I used to think that Cape Blanco on the southern coast of Oregon was the most westerly point of the contiguous United States. But when I started doing tours for the Cape Blanco Lighthouse, I discovered that Cape Flattery in Washington actually deserves this distinction. To verify this fact I went to lat-long.com and compared the longitudinal degrees of both capes. Cape Blanco measures 124.564 degrees west and Cape Flattery measures 124.714 degrees west… just a few feet difference.
Today we set out on a scenic road trip that will take us to the most northwestern point in the contiguous United States. And it just happens to be on the tip of the Olympic Peninsula, not far from where we are staying.
Our first stop is Clallam Bay, the farthest north we can travel before heading west. On a clear day you can see Vancouver Island across the Strait of Juan de Fuca.
No such luck today…
The Clallam River empties into the Bay where it then makes it way into the Strait of Juan de Fuca.
On the western end of the Bay sits another seafront town, Sekiu. A plaque at the overlook explains the importance of the Strait of Juan de Fuca as both a shipping lane and a passageway for marine animals. Orcas swim through and some gray whales take a detour through the Strait as they migrate along the coast. A small resident population of humpback whales remain near shore year round. At any rate, both the fishing population and the whale population enjoy the abundance of chinook salmon during spawning season. (plaque at overlook)
In it’s past, Sekiu has been the site of a salmon cannery, a factory that extracted leather tanning solution from hemlock tree bark, a commercial fishing port, a residential center for timber workers, and a port for shipping timber to regional mills.
In the 1930s fishing regulations restricted commercial fishing to areas that were more than 3 miles away from the mouth of rivers. Seiku’s commercial fishery eventually was replaced with recreational fishing. (plaque at overlook)
The next stop on our way to Cape Flattery is Neah Bay, a census designated area of 2.4 square miles on the Makah Reservation. The name “Neah” refers to the Makah Chief Dee-ah, pronounced Neah in a now extinct language once spoken by the Klallam peoples. Archaeological research suggests that Makah people have inhabited Neah Bay for more than 3,800 years.(en.m.wikipedia.org)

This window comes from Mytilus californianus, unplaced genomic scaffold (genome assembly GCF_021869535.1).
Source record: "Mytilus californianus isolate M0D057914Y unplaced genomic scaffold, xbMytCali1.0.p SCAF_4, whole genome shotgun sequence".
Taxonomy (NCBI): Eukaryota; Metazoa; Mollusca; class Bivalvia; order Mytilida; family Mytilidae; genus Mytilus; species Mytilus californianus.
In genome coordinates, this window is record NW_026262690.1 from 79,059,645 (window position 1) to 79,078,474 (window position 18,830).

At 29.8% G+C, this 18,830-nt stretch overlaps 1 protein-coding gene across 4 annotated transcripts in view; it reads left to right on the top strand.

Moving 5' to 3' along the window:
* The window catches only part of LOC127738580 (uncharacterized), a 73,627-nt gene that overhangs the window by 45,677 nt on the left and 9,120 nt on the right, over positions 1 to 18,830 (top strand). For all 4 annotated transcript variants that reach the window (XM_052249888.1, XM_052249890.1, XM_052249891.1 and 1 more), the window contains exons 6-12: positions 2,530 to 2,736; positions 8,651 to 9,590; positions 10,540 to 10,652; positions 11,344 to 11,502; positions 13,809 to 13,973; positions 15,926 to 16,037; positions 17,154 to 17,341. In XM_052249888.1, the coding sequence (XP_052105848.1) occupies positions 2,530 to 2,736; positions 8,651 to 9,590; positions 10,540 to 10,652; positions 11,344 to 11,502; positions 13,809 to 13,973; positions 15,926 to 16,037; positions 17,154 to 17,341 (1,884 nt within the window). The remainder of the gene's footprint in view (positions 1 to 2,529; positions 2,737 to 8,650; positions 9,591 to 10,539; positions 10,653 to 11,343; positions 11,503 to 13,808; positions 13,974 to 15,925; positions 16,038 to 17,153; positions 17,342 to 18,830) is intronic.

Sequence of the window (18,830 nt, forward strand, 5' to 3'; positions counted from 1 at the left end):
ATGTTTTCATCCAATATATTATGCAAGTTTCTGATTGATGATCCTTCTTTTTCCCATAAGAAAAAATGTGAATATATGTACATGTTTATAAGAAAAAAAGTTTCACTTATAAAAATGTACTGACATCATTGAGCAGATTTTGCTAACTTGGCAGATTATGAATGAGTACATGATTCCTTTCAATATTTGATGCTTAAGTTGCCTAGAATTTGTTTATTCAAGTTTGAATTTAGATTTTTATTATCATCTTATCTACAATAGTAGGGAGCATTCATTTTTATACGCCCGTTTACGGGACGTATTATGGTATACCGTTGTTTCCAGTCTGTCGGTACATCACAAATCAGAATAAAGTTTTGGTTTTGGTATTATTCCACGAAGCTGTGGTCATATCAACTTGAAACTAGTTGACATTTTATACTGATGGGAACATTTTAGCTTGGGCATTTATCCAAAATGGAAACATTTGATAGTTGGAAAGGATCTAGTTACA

According to makah.com, the name Makah was attributed to the Tribe by neighboring tribes. It means “people generous with food” in the Salish language.
The indigenous Makah held a vast territory of inland and coastal territory bordered by the Strait of Juan de Fuca and the Pacific Ocean. Until historic times, 5 permanent villages existed along the shore of the most northwesterly point of what is now the Olympic Peninsula. The villages were composed of large cedar plank longhouses where many members of an extended family lived. Cultural practices, called tupat, varied from family to family. Thus, even today, Makah families, and not the tribe as a whole, “own” their varied songs, dances, stories, land/ocean resources, and cultural information. (makah.com)
In 1970 tidal erosion exposed a group of 500-year-old homes in Ozette, 15 miles south of Neah Bay, that had been perfectly preserved in an ancient mudslide. Over 55,000 artifacts were discovered. The Makah share this rich legacy at a museum at the Makah Cultural and Research Center. (museum brochures)
Since Cape Flattery is on the Tribal Reservation, a $10 annual recreational permit issued by the Makah is required.
The 3/4 mile trail (one way) leads through a lush forest.
Three observation decks offer views of the Pacific Ocean, The Strait of Juan de Fuca, and Vancouver Island (on a clear day).
I spy with my little eye mussels, barnacles, a sea star, and purple flowers growing out of the right side of the cavern rock.
The trail ends at the third observation deck which has to be accessed by climbing several steep rungs on a wooden ladder.
We are now standing on a 60- foot high cliff at the farthest northwesterly point in the lower 48 states. Tattoosh Island and Lighthouse are just across from us.
The lighthouse marks the entrance to the Strait of Juan de Fuca, a deep and wide passage from the open Pacific Ocean to Puget Sound at Point Wilson. Tatoosh Island is an important center for intertidal studies, including climate change and ocean acidification research. (Olympic Peninsula Visitors Guide, Summer 2019) (We all know how that’s going these days… Don’t get me started!)
I walk under the observation deck to take this next picture. It’s a sheer drop into the ocean. Just one misstep is all it would take.
It’s time to head back. And time for a few more pics.
What a wonderful day! The only regret I have is that we did not spend time at the Makah Museum.